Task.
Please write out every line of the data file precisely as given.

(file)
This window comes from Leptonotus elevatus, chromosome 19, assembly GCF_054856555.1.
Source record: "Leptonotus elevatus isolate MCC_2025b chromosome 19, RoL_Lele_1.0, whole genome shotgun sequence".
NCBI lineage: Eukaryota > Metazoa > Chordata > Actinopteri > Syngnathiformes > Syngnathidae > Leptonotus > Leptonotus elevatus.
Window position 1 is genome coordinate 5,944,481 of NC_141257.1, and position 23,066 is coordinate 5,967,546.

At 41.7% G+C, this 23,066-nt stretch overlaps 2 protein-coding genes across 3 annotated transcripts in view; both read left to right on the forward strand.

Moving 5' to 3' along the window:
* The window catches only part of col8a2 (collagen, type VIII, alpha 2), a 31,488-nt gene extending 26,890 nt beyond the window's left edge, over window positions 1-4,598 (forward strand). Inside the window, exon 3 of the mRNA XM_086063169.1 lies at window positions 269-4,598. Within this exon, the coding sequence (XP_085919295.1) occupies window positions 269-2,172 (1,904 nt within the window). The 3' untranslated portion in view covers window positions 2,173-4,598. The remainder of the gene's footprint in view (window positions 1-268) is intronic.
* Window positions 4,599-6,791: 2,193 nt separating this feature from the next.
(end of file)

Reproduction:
This window comes from Leptonotus elevatus, chromosome 19, assembly GCF_054856555.1.
Source record: "Leptonotus elevatus isolate MCC_2025b chromosome 19, RoL_Lele_1.0, whole genome shotgun sequence".
NCBI lineage: Eukaryota > Metazoa > Chordata > Actinopteri > Syngnathiformes > Syngnathidae > Leptonotus > Leptonotus elevatus.
Window position 1 is genome coordinate 5,944,481 of NC_141257.1, and position 23,066 is coordinate 5,967,546.

At 41.7% G+C, this 23,066-nt stretch overlaps 2 protein-coding genes across 3 annotated transcripts in view; both read left to right on the forward strand.

Moving 5' to 3' along the window:
* The window catches only part of col8a2 (collagen, type VIII, alpha 2), a 31,488-nt gene extending 26,890 nt beyond the window's left edge, over window positions 1-4,598 (forward strand). Inside the window, exon 3 of the mRNA XM_086063169.1 lies at window positions 269-4,598. Within this exon, the coding sequence (XP_085919295.1) occupies window positions 269-2,172 (1,904 nt within the window). The 3' untranslated portion in view covers window positions 2,173-4,598. The remainder of the gene's footprint in view (window positions 1-268) is intronic.
* Window positions 4,599-6,791: 2,193 nt separating this feature from the next.